RedTex Tower, later renamed Staley, was the tower on the riverbank in Oklahoma just north of the Red River bridge, about 3 miles north of Denison. Since it was not in Texas, this tower is not included in the list of Texas Interlocking Towers. RedTex controlled traffic coming off of the Frisco from Madill, and leaving the Katy main for its own track into Denison. It also controlled the junction of the line to Ray Yards where it separated from the passenger main into Denison. It was also the terminus of the distance-separated double track (MKT) into Durant.
To understand how this tower came to be, some MKT history is in order. When Katy outgrew its facilities in downtown Denison, it built a new freight classification yard on the west edge of town and called it Ray. (Alongside was the Katy-controlled W.J. Smith Wood Preserving Company, which was Katy's source of crossties, poles, bridge timbers, etc., until the Katy was merged into the Union Pacific and the "tie plant" as it was known locally died.)
In time, the Katy outgrew Ray, and in the early 'Twenties built a huge new multiple-yard, rider-hump freight terminal complete with a new, brick roundhouse with locomotive shop northwest of Denison, named it Ray, and abandoned old Ray. The main line that went by old Ray remained in place and became the passenger main to Fort Worth and Wichita Falls until it was abandoned by William N. Deramus III, President of the MKT from 1957 to 1962.
Just east of old Ray, Katy installed a turnout in the main, named it Dallas Junction, and built a new, slightly serpentine freight route to the east end of new Ray. This new route was used by freights going through downtown Denison to/from the Dallas Subdivision line and by transfer runs between new Ray and the Katy car shops and the interchanges with the Espee, the Frisco, the Kansas, Oklahoma & Gulf, the Texas & Pacific, and the Texas Electric Ry., downtown. A new freight line was built from the west end of new Ray to a connection with the old main line named Pottsboro Junction. This was used by freights going to/from Whitesboro and thence Wichita Falls or Fort Worth.
Rather than having all freight traffic to/from the north wind its way through Denison over numerous grade crossings, Katy built a new freight line--named the Warner Cut-off--from the south end of the Red River bridge to the east end of new Ray. The new tower at Redtex/Staley was part of the overall new Ray project. If I remember correctly (and I AM a little fuzzy on this); it seems as if all switches were straight hydraulic (moving rods) on the north side of the river; but were controlled by electric transmission across the bridge to a hydraulic "shed" on the south side of the bridge, where the "rods" once again took over. Some of those runs would have had to been 3/4 of a mile.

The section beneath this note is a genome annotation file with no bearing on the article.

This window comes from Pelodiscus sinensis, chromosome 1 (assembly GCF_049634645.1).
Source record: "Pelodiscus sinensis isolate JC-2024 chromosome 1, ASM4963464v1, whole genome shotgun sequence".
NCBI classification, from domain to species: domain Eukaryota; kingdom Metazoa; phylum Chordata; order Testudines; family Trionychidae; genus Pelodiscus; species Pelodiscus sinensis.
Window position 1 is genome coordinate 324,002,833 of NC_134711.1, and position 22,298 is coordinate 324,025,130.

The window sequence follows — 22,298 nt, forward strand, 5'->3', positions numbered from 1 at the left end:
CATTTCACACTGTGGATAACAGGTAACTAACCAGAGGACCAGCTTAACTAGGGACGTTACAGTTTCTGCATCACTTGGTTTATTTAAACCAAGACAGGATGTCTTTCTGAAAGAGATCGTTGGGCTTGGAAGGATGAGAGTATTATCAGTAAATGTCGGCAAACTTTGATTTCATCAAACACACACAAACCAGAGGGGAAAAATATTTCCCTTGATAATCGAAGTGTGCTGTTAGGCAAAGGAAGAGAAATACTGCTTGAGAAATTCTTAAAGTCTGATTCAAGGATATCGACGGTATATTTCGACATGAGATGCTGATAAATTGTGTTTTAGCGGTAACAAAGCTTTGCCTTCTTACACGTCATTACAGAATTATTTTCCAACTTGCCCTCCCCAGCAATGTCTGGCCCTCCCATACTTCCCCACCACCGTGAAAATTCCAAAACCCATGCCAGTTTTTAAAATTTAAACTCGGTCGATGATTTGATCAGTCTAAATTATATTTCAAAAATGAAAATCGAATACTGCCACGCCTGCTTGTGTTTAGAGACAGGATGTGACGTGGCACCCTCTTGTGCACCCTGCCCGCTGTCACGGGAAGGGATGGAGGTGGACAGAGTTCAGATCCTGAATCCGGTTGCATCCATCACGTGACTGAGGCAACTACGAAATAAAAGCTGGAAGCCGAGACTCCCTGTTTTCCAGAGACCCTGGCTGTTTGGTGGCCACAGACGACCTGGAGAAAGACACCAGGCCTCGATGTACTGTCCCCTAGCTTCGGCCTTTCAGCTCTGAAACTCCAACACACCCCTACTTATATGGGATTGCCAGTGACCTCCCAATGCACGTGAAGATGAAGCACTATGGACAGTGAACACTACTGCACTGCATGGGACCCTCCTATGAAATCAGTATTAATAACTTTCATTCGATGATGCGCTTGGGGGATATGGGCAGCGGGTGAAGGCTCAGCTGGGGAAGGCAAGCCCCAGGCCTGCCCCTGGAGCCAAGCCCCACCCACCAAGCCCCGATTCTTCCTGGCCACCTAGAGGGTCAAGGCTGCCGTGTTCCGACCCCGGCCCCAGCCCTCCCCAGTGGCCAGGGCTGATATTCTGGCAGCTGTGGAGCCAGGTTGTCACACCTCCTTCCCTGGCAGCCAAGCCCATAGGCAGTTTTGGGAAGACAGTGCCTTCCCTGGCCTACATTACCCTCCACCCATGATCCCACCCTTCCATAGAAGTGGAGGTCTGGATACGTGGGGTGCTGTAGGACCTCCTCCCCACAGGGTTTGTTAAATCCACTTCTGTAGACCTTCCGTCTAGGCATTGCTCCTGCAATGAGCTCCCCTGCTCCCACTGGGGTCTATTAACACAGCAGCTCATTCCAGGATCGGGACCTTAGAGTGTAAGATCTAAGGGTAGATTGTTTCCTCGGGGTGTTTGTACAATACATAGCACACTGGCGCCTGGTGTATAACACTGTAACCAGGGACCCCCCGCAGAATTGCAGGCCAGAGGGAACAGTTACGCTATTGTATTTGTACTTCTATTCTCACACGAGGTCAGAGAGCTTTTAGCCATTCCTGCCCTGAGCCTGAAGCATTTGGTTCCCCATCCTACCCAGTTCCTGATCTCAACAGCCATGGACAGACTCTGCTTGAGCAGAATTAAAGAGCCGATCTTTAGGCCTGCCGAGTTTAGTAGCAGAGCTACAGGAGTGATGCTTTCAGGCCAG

In the photo, that's the old Frisco (now BNSF) line to Tulsa curving off to the left. If you look at the photo very carefully, you can see another turnout in the distance. This was the south end of Katy's double track that extended to Stringtown, OK, site of a huge limestone quarry. The southward track came straight down the hill, but the northward track turned east for a bit, found a somewhat easier climb, bypassed the town of Colbert, OK, then swung back to parallel the southward track at a point between Colbert, OK and Calera, OK.
South of the bridge, you had--from east to west--bridge tenant Frisco's main line into Denison, Katy's original line into Denison (passenger main), and Katy's Warner Cut-off to new Ray on the northwest corner of Denison.
Notice the Nunn-type train order signal on the tower. This device gave rise to the expression, "red board," often misapplied to block signals, but that's another story, and this one has reached the tonnage rating.
There was a tower at Staley (nee Redtex) operated by the Katy. It controlled switches at both ends of the bridge that allowed Frisco access to it, the switch on the south side where the old Katy main to the Denison passenger station and the Warner cutoff split, the siding, "Excess," and the switch on the north side where the double track from Staley to Stringtown, OK, began. The northward track swung to the east before turning north on an easier grade, bypassing Colbert, OK. The interlocker was part mechanical rods and part electrically controlled. It late years, the tower was closed, and control transferred to a panel at the Ray yard office. I suspect that control now is done by the Choctaw Subdivision dispatcher. TheStaley/Redtex tower stood at the north end of the bridge on the east side of the track.